Friday, June 20, 2008

Tim Russert's Death- A big surprise? I don't think so.

A recent article in the Health section of the New York Times describes in detail how Mr. Russert's physicians were nothing short of shocked at his recent death from sudden cardiac arrest. After all, he was on an "aggressive" treatment regimen to lower his significantly elevated risk of heart disease, including high blood pressure medication and statin drugs to control his cholesterol.

What more could one ever need to prevent heart disease?

Well....Lots of things!

For starters he should never have started that statin drug, a class of drug that research shows is completely useless in all but a small minority of cases. The fact that even though he was on this drug, his triglycerides were still too high and his HDL was still too low, proves that statins do nothing to affect these more accurate predictors of heart disease.

High triglyceride and low HDL levels are caused by excessive consumption of carbohydrates, and too little exercise. This deadly combination results in excessive outputs of insulin and the storage of fat in both the mid-section (another true risk factor for heart disease) and around the internal organs.

High insulin levels also contribute to systemic inflammation in the body, which in all likelihood is the truest risk factor for heart disease of all.

It's also important to remember that statins actually reduce your body's ability to manufacture Coenzyme Q-10, a key component for proper heart function!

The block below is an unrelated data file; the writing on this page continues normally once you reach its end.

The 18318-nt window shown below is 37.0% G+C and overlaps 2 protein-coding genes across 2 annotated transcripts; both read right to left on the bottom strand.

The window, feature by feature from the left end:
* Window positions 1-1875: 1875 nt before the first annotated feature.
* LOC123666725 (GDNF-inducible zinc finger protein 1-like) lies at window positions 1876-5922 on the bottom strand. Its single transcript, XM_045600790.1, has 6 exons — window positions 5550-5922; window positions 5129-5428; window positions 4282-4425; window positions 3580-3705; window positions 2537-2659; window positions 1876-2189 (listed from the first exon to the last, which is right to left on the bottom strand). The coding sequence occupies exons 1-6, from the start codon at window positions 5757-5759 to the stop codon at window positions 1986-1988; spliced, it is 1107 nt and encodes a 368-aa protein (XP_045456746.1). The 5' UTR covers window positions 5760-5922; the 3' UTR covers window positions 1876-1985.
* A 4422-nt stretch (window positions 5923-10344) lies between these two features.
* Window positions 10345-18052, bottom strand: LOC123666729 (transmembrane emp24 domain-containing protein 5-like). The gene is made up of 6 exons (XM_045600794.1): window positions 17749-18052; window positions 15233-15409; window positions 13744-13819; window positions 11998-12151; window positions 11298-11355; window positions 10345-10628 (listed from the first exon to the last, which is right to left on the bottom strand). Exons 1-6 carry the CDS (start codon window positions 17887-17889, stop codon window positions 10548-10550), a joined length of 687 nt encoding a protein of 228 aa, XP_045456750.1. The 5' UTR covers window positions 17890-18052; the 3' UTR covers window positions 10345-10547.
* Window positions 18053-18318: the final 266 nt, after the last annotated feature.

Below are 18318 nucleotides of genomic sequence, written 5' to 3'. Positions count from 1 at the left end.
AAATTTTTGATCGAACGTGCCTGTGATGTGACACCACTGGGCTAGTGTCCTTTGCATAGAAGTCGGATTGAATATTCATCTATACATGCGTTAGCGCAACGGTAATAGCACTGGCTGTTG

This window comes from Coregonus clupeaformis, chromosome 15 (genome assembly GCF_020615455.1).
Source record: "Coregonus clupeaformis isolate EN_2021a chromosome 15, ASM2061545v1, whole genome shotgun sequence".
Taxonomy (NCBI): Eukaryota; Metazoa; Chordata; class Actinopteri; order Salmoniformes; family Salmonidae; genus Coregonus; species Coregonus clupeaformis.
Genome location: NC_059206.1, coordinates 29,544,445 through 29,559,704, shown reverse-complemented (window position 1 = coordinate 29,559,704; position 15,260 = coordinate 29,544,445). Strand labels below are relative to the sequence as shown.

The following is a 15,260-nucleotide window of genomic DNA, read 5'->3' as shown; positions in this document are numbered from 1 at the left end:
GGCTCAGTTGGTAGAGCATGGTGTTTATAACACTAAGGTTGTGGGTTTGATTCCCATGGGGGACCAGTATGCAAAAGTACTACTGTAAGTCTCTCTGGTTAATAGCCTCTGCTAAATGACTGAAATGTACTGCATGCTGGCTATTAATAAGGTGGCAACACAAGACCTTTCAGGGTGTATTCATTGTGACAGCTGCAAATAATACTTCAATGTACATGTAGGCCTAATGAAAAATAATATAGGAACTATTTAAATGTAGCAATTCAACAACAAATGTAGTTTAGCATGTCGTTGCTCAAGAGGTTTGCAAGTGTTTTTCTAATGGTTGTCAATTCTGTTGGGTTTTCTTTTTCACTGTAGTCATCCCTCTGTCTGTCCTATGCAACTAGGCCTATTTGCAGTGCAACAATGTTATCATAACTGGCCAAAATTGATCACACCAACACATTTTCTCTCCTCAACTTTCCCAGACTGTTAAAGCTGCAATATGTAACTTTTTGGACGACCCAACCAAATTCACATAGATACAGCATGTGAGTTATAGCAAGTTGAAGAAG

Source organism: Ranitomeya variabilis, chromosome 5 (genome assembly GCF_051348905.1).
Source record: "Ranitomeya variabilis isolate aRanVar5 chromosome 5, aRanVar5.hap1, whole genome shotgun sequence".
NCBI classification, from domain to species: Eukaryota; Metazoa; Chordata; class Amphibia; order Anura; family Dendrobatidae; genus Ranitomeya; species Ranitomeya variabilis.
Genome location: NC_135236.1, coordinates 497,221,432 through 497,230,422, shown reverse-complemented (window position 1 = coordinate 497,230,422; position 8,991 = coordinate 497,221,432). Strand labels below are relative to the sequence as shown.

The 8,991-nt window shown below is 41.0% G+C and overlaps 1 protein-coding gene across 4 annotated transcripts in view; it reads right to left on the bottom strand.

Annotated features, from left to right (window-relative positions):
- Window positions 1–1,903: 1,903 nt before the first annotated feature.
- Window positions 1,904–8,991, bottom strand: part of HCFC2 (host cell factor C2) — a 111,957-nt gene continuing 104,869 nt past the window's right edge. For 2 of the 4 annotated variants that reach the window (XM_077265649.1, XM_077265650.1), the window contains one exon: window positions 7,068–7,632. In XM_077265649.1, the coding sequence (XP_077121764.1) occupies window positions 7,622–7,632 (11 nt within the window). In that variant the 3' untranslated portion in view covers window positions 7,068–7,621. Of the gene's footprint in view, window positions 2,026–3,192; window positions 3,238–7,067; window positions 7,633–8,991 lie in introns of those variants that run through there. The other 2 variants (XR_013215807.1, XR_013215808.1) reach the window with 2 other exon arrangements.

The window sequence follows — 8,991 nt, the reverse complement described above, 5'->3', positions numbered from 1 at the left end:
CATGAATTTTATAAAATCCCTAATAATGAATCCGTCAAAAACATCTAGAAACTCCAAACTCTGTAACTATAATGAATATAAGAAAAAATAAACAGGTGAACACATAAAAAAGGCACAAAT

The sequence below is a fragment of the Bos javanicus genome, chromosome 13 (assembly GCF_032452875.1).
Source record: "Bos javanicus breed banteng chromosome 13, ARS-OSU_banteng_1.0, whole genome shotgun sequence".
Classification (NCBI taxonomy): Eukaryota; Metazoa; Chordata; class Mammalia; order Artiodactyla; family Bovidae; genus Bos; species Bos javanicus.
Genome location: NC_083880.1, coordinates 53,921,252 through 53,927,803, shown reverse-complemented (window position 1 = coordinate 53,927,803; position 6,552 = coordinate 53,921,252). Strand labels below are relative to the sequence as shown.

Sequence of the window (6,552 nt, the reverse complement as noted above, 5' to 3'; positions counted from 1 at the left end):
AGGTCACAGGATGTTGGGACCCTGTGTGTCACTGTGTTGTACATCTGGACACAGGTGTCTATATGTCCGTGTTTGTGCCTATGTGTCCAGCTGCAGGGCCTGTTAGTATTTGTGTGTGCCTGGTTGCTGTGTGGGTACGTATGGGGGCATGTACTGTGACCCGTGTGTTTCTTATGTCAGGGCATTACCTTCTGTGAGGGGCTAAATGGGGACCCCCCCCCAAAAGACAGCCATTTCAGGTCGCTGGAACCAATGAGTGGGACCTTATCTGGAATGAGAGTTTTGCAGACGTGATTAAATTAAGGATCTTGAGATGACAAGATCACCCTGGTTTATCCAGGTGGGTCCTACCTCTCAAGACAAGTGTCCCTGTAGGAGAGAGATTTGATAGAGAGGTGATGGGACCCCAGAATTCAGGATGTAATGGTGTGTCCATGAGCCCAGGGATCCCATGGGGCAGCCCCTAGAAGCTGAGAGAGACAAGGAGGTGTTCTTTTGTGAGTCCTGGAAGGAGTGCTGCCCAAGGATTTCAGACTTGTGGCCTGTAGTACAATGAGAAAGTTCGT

The strangest thing about this article is that in one section it does everything short of literally telling you that statin drugs are not nearly as helpful as improving dietary habits and exercising:

"If there is any lesson in his death, his doctors said, it is a reminder.... that people, especially those with known risk factors, should pay attention to diet, blood pressure, weight and exercise — even if they are feeling fine." If statin drugs were as effective as they are touted to be in drug ads, why the important reminder?

Because they aren't.

If you want to start truly reducing your risk factors for heart disease, at the very least consider the following:

  1. A "primitive" diet, that avoids the majority of high carb foods like sugars and flour, reduces or eliminates grain and dairy intake, and instead focuses on lots of veggies, a moderate amount of fruit, good quality proteins and fats from healthy animals raised in a natural way, and other healthy fats from nuts and seeds, fish oil, avocados and olive oil.
  2. Exercise at least 5 days a week, with at least 2 of those days involving an interval based exercise routine. (If you have known heart disease or risk factors, check with a doctor first to learn how to properly implement this style of exercise)
  3. Practice stress reduction techniques such as meditation, prayer, progressive relaxation and deep breathing exercises on a regular basis.
  4. Get your vitamin D levels checked.
  5. Drink green tea every day.
  6. Consider a vitamin K2 supplement, or one with it as a component.

Thursday, June 12, 2008

Blood Sugar Levels Important for Everyone, Not Just Diabetics

A new study out of New Zealand has provided insight into just how important it is to keep your blood sugar levels much more in check than previously thought.

It used to be that most doctors didn't even bat an eye until their patients' fasting blood sugar levels rose higher than 126, the cut-off point for diagnosing diabetes. In recent years the medical profession has become more picky about things and now people with fasting blood sugars higher than 110 are considered 'pre-diabetic', which is basically just a nice way of saying, 'You better get your act together right now my friend, or trouble's coming'.

In fact, some the lab I use regularly to test my patients' blood cuts off 'normal' blood sugar at 99! Are we going overboard a bit? Are we being too picky? Is this just another ploy by the pharmaceutical industry to try and get the standard for a blood marker lowered for no good reason other than selling more drugs? (i.e. The Great Cholesterol Con)